Mike Danton

Mike Danton played three years in the NHL before parlaying his experience into five years of prison time. In 2004, he was arrested on charges that he had attempted to hire someone to kill his old coach, mentor, and agent, David Frost. For some reason, paranoia apparently overtook Danton, and he started to believe Frost was going to hurt him. He was willing to pay $10,000 to have him bumped off. Meanwhile, prosecutors were willing to put him in the clink for even trying to do that.

Danton was sentenced to 7.5 years behind bars, but only served five before being granted parole. During the parole hearing, he told board members that he wasn’t attempting to have Frost killed, but rather his own father. Yes, he fully believed at the time that his estranged father was trying to kill him, to which a board member actually responded, “Why on Earth would you believe that? That’s like talking about the bogeyman.” Danton believed his paranoia came from sleeping pills he was taking, though whether those pills also made him want to pay so much to have his father killed, he hasn’t confirmed. Danton has since been quietly playing minor league hockey around the world.

Steve Durbano

Steve Durbano might be the ultimate hockey goon. In just 220 NHL games, he amassed 1,127 penalty minutes, meaning on average, he spent over five minutes of each game in the penalty box for one violent act or another. It almost makes sense, then, that someone that volatile would turn to crime.

In 1981, several years after finally retiring from his own private fight club, Durbano found himself involved in drug trafficking. In particular, as explained by the Globe and Mail, he was part of a plot to smuggle over $568,000 worth of cocaine into Canada. He was caught, charged, and sentenced to seven years behind bars. He lucked out and was released after 28 months, but he didn’t exactly go straight. In 1998, he added an additional three months to his rap sheet after attempting to hire a woman for his prostitution ring. Problem was, this potential employee was a cop, and Durbano was quickly in cuffs again. After that, he stayed straight, moved to the Northwest Territories, and lived there in peace until his death from liver cancer in 2002. 

Junichi Yamamoto

Junichi Yamamoto was a sumo wrestling legend, who eventually became a sumo wrestling disgrace. When active, he was a successful star, rising all the way up to Komusubi, the fourth-highest rank in sumo. Upon retirement, he became a trainer, which is where his reputation and life eventually fell apart.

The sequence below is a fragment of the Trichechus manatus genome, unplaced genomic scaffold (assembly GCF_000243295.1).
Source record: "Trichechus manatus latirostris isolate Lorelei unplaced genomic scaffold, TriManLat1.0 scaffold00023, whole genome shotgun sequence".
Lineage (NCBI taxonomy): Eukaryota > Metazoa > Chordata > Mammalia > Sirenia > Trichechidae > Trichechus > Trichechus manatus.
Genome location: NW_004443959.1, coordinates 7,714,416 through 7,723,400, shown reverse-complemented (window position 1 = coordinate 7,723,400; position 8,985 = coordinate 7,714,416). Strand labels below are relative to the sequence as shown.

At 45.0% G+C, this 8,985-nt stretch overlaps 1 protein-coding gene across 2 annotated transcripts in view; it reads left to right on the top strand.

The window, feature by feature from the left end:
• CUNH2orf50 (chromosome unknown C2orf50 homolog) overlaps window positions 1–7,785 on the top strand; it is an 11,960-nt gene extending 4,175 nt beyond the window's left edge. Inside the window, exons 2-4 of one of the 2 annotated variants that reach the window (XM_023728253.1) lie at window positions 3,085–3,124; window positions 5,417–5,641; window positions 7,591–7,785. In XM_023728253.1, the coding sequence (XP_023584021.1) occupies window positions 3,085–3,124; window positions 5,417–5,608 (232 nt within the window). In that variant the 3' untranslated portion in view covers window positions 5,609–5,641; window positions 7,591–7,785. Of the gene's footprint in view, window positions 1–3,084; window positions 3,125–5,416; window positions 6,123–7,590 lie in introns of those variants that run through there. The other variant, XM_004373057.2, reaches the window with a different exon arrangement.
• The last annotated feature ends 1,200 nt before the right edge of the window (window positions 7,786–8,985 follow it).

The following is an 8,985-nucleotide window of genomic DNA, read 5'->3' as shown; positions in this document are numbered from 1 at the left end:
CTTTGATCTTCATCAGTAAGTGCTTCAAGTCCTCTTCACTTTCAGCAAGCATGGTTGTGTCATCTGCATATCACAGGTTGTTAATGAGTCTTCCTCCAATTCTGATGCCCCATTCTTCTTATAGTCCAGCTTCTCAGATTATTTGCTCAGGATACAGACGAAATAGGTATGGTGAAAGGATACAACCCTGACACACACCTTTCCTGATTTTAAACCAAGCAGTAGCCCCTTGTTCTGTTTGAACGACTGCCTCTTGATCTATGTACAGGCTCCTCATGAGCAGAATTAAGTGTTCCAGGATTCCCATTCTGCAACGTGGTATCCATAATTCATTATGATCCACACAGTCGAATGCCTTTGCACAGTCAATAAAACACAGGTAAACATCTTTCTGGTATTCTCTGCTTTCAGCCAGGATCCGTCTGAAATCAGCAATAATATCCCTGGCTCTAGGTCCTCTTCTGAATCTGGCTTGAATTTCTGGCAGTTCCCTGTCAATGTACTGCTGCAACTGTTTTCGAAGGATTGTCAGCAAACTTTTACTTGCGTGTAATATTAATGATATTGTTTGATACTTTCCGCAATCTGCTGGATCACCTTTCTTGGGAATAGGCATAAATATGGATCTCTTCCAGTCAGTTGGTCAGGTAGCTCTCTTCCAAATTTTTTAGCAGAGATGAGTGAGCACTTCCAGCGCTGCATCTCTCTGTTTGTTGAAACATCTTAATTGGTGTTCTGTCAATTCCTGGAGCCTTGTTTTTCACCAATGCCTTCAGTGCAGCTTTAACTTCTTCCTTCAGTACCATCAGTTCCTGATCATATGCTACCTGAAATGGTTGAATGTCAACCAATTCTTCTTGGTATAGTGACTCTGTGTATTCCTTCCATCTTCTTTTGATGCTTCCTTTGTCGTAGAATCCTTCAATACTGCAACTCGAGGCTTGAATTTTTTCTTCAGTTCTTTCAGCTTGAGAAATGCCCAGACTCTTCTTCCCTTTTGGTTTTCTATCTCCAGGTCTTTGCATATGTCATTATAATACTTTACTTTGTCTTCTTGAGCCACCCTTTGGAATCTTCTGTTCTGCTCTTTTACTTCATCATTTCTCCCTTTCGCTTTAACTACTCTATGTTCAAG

In June 2007, a 17-year-old sumo student named Takashi Saito was found beaten to death at a stable run by Yamamoto. He and three of his students were arrested in connection with Saito’s death. All four were eventually found guilty of beating and exercising Saito to death after he supposedly tried to run away from the dojo. The three students all received suspended sentences — according to CNN, “The judge said [the students] had only followed their coach’s instructions and the traditions of the sport.” The coach, being the mastermind, received full punishment, even though he apparently did not take part in the beatings. In 2009, he was sentenced to six years in prison. According to one Japanese website (though apparently not reported elsewhere), Yamamoto died in August 2014 of lung cancer.

Bob Hewitt

Bob Hewitt was once a tennis great, winning multiple Grand Slam championships during his career in the ’60s and ’70s. In 1992, the athlete was rewarded for his career with an induction into the International Tennis Hall of Fame. But now, he’s out of the Hall and few people, if any, care about his on-court accomplishments because Bob Hewitt is a convicted child rapist.

After retiring, Hewitt became a trainer for young tennis students in South Africa. There, over the ’80s and ’90s, Hewitt raped at least three girls, all between the ages of 12 and 14. On one case, according to the victim, he admitted to her that he thought “rape is enjoyable.” Public allegations, however, didn’t come up until around 2011; the next year, the International Tennis Hall of Fame removed him from its honorable walls. As it turns out, this was totally the right move. In 2015, he was convicted of raping two girls and sexually assaulting a third. After a failed appeal in 2016, Hewitt began serving his six-year sentence; since he entered prison at age 77, it remains to be seen if he’ll ever see the world beyond prison walls again.